To round off my analogy, I cannot just stick an HDMI plug into my TV and a Thunderbolt plug into my Mac and connect them with a solid wire. There is a lot more going on in the Mac to TV integration app than meets the eye. Generally, one one of the two ends, or potentially on both sides where the plug meets cable, data mapping occurs, which converts from one format to the other. This makes it so that any HDMI system, not just my TV, can take that signal and believe that its a true HDMI signal, not caring about where that signal originated or how it became a HDMI signal. So this application would look something like “Mini Display Connector -> data mapper -> HDMI signal.”
So this brings me to the final question, albeit facetious, of “why are all integration solutions not $11?” What is it that makes integrations more complicated and thereby expensive relative to other integrations? To answer this question, lets looks at some other types of out of box integrations between Macs and TVs. You can generally find the standard, in the sense that they are common, ones that convert from Thunderbolt to VGA, DVI, HDMI and all of these tend to run under $15 online. Now as your needs become a little more custom or less typical, or as the complexity of the mapping increases, or when it takes multiple steps and formats to process a request, the price is bound to increase. For example, lets say that instead of a new TV, I wanted to watch the youtube videos on my vintage TV from the 60’s, I would have to convert from my mini thunderbolt display to a coaxial cable.
If you search the web for “thunderbolt to coaxial converter” you will see that its not intuitive to find it and I was not able to find any of of the box solutions. I had to solicit help from a friend to design the application that can solve this problem. And at the end of it, we end up with a solution that is much more expensive and degrades video quality, as well as convert my sound from stereo to mono. The solution we came up with is below.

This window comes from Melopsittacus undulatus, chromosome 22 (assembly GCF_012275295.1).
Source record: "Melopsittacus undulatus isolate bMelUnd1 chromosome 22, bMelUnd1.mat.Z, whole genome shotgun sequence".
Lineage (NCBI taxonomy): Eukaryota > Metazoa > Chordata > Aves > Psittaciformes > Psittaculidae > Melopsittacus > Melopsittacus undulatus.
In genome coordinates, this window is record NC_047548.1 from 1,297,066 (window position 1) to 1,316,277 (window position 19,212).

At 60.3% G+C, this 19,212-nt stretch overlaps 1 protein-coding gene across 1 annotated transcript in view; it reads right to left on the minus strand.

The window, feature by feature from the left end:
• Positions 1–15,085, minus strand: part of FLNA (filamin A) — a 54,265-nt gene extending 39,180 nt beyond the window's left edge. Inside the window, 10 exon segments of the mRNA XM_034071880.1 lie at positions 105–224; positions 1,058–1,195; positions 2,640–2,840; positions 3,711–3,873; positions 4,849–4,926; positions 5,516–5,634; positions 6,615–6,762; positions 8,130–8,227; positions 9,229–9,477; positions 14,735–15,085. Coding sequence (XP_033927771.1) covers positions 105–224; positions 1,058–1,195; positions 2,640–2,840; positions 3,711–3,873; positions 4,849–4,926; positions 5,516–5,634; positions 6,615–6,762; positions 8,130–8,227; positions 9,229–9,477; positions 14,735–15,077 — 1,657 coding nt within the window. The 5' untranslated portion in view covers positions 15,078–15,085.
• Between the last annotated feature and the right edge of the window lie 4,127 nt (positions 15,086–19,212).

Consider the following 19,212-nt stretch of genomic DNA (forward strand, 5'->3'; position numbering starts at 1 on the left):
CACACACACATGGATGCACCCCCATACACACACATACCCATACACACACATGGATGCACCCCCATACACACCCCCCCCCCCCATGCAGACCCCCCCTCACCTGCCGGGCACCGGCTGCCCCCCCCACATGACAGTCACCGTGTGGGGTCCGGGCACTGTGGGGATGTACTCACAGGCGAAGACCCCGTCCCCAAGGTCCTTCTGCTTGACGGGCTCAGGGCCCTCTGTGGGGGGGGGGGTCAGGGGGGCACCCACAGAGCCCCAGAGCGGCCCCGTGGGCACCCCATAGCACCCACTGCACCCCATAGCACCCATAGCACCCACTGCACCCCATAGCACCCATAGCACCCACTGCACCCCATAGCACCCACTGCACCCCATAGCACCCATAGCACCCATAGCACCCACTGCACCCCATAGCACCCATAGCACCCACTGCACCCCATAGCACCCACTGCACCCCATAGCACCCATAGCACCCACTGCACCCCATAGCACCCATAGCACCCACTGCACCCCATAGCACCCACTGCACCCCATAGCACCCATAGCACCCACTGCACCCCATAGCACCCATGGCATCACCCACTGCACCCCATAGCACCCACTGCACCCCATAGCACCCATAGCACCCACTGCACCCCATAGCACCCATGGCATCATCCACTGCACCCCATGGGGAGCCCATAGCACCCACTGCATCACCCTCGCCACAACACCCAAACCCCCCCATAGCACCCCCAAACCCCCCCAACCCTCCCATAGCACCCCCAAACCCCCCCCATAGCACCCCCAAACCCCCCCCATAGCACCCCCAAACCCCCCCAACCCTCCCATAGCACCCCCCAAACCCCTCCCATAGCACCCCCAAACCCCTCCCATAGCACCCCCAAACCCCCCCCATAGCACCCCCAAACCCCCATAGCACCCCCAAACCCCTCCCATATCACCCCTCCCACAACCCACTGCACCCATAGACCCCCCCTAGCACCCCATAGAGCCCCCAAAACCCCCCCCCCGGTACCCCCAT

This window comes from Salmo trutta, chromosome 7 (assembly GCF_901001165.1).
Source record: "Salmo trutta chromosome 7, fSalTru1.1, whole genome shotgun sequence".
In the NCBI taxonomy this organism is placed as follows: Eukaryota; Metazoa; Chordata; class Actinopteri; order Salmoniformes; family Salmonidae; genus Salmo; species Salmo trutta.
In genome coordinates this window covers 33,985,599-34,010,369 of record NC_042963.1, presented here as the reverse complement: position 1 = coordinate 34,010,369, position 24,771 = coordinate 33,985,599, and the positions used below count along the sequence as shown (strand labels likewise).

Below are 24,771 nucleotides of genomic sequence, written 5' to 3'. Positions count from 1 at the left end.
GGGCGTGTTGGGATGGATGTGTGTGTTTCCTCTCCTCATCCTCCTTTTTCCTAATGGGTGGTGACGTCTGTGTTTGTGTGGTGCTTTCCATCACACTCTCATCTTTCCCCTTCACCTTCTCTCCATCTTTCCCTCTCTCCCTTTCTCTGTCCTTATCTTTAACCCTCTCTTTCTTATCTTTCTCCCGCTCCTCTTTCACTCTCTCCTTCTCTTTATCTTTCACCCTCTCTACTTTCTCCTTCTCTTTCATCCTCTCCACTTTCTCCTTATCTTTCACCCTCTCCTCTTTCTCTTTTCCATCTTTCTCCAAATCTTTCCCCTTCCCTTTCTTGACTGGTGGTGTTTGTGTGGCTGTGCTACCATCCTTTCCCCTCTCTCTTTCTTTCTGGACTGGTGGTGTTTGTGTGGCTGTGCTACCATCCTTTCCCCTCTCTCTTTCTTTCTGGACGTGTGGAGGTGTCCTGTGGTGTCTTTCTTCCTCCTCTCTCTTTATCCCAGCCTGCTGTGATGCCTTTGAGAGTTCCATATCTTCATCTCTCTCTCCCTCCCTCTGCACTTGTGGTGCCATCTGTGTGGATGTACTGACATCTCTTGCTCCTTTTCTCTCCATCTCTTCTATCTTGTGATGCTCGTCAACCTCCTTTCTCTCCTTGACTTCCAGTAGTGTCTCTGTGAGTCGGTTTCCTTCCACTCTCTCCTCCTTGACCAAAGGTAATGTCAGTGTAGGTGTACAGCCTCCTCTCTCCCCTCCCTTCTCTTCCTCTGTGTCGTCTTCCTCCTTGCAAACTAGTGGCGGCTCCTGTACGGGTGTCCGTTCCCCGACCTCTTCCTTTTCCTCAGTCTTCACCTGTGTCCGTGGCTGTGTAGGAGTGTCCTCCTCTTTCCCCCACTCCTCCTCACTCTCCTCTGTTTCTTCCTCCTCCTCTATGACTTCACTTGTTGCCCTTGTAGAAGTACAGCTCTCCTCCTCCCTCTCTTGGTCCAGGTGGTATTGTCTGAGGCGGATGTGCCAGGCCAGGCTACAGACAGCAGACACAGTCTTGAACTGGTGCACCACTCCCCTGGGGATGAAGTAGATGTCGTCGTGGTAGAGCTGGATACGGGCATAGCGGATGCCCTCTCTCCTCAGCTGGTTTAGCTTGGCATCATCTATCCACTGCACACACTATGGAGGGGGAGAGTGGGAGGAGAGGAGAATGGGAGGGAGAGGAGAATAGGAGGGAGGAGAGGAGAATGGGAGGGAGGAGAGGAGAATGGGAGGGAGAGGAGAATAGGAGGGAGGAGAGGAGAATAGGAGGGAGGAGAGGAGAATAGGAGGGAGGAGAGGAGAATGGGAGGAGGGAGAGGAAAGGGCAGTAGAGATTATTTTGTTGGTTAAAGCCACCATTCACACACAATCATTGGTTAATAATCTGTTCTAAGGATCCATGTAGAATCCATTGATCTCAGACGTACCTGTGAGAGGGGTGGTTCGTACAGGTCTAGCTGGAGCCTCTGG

And when you compare the price of the solution below, you end up with:
- Thunderbolt to Composite = ~$50
- Composite to Coax = ~$57
- Cables = ~$10
- Professional Services to design and install = ~$50
So the price of the total solution comes out to be over 15x higher than a simple thunderbolt to HDMI, in addition to the needed knowledge to manage it going forward and the degraded quality.
In summary, integration applications use connectors to connect into systems via the APIs that those systems expose. Connectors make it easier for the creator of the integration application to work with those APIs since they don’t have to program directly against those APIs. APIs make it easier to get data in and out of the systems and they are usually included with the systems.
Hopefully this gives you a clearer picture on how these three concepts work together in the integration space.
Published at DZone with permission of Ross Mason , DZone MVB. See the original article here.